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Column How to stop the work Christmas party ending in disaster

Ill-advised smooch with a colleague? Candid chat with the boss? They’re all too common – but both can be avoided, writes Lisa O’Hara.

IT’S HARD TO believe that Christmas is nearly upon us once again. If you’re still having an office party, you may be fortunate enough still to have your boss footing the bill, or you may now be paying for it yourself. The office party is still seen as the one occasion where people can let their hair down and where rules that govern us at work are put to one side.

Usually accompanied by vast quantities of alcohol to help get us into the spirit, you hear of stories of people telling the boss what they really think of them or find themselves getting closer to one of their colleagues than they had intended (the dangling of the mistletoe overhead can be very seductive). For some though, it might be the perfect opportunity to get together with someone to whom they’re attracted if neither are in relationships.

There’s no doubt that people do mad things at Christmas parties that seem like a great idea at the time, only to find paranoia setting in at dawn and the dread of facing the inevitable slagging and whispers when they get into work. It’s futile to believe that what you did or said will go unnoticed or will be forgotten. There are no secrets at the Christmas party … someone will always see something. And people have long memories!

Over the years in my role with Relationships Ireland, I’ve noticed in January and February that there is an increase in couples who come into counselling following an office affair that may have been going on for some time, but only comes to light after the Christmas party.


Parties tend to be without the partner for the most part, but the affair will have been found out because they didn’t come home, or the phone was left on, or the betrayed partner may have noticed they are getting more/less attention after the night out and became suspicious that something has happened. It rarely happens because someone owns up. It is a tough enough time of the year for families but this is like putting a bomb under their lives.

Inevitably we will meet people at work with whom we become close. It’s a place where we spend much of our day and our colleagues will often see more of us than our families. On the flip side, we will also meet people who irritate us and whom we find it hard to like and respect. The Christmas party does unfortunately have a tendency to do away with inhibitions and although we might feel drawn to having the ‘in vino veritas’ chat, common sense would tell us that it is rarely a good idea (long term anyway) to address issues with someone when one or both have been drinking.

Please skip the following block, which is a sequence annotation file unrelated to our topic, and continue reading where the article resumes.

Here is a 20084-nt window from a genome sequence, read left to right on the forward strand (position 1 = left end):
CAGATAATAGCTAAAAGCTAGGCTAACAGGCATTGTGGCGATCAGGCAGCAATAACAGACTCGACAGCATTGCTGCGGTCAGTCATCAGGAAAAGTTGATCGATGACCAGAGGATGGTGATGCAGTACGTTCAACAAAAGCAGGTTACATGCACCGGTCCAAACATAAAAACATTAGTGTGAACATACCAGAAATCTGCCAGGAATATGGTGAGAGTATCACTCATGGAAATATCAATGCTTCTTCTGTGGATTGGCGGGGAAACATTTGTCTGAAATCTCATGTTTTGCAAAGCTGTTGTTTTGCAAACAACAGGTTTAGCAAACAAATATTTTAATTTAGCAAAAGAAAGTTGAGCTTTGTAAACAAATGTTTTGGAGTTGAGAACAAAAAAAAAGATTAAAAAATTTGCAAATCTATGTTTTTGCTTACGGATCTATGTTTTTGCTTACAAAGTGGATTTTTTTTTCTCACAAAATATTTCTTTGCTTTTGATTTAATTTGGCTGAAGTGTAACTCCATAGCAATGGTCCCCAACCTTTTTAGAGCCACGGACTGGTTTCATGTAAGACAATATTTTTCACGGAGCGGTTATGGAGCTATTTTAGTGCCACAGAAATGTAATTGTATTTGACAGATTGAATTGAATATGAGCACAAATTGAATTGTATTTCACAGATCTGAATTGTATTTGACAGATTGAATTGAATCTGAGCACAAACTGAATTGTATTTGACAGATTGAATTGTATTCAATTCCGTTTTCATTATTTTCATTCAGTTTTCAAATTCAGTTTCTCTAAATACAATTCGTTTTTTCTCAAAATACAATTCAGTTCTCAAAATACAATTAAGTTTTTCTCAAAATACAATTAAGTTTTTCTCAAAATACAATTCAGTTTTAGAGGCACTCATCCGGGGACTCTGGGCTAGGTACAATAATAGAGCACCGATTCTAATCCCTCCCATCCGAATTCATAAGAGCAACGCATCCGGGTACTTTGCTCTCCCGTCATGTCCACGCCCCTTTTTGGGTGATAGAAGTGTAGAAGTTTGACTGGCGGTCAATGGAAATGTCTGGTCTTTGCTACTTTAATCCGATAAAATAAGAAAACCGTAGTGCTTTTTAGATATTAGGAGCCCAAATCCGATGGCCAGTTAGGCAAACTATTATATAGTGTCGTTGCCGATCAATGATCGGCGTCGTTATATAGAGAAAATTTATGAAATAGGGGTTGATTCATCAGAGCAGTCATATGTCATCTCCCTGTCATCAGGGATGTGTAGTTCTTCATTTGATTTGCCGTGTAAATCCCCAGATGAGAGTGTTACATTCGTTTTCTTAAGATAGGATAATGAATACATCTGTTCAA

So, if we are going to the office Christmas party this year is it possible to head off to it and have a great night out, landing home in one piece with dignity intact? To be fair, some people don’t like these kind of parties and they head home early if they go at all. The rest will make an effort by dressing up and determined to have fun.

1. Drink plenty of water

It’s always good to have a friend to keep an eye on you, someone whom you can trust. If they say they think you’ve had enough to drink, humour them and have a glass (or more) of water and see how you feel then. You won’t miss out on anything by not having that extra drink. If you find you drink quite a lot when you’re out, set your phone to go off on the hour and have a glass of water then.

2. Remember to eat

It’s easy to get carried away with the chat and drinking alcohol can curb your appetite but food will slow down the absorption of alcohol.

3. Watch what you say

This may be hard to do especially if you have been drinking. But if you have been taking water breaks and eating, you are more likely have more control over what you say. If you fancy someone who is married or in a relationship and you know the attraction is mutual, ask yourself; “who’s going to win here? “ Affair partners rarely do well out of it – they are left with loss and yearning that eats away at self-esteem. You do have a choice.

If you are in a relationship and yet you feel drawn to one of your colleagues, it may seem like it’s exciting and you can’t help it, but anyone who has ever been caught will tell you the guilt they feel at the hurt they’ve caused is just not worth it.

4. Prepare yourself

Make sure you know where your keys are, that your phone is with you (safety) and that you have a lift home. Try to make sure you have a friend with you if possible. We hear every day of people going missing. You are responsible for your safety, so be sensible.

If you are lucky enough to be going to a Christmas party, I hope you enjoy it. It’s been a tough year for this country and you deserve it.

Lisa O’Hara is the author of When a Relationship Ends: Surviving the Emotional Rollercoaster of Separation and a counsellor for Relationships Ireland. Relationships Ireland offers confidential counselling and support services – for more information or to book a consultation you can contact 1890 380 380 or email

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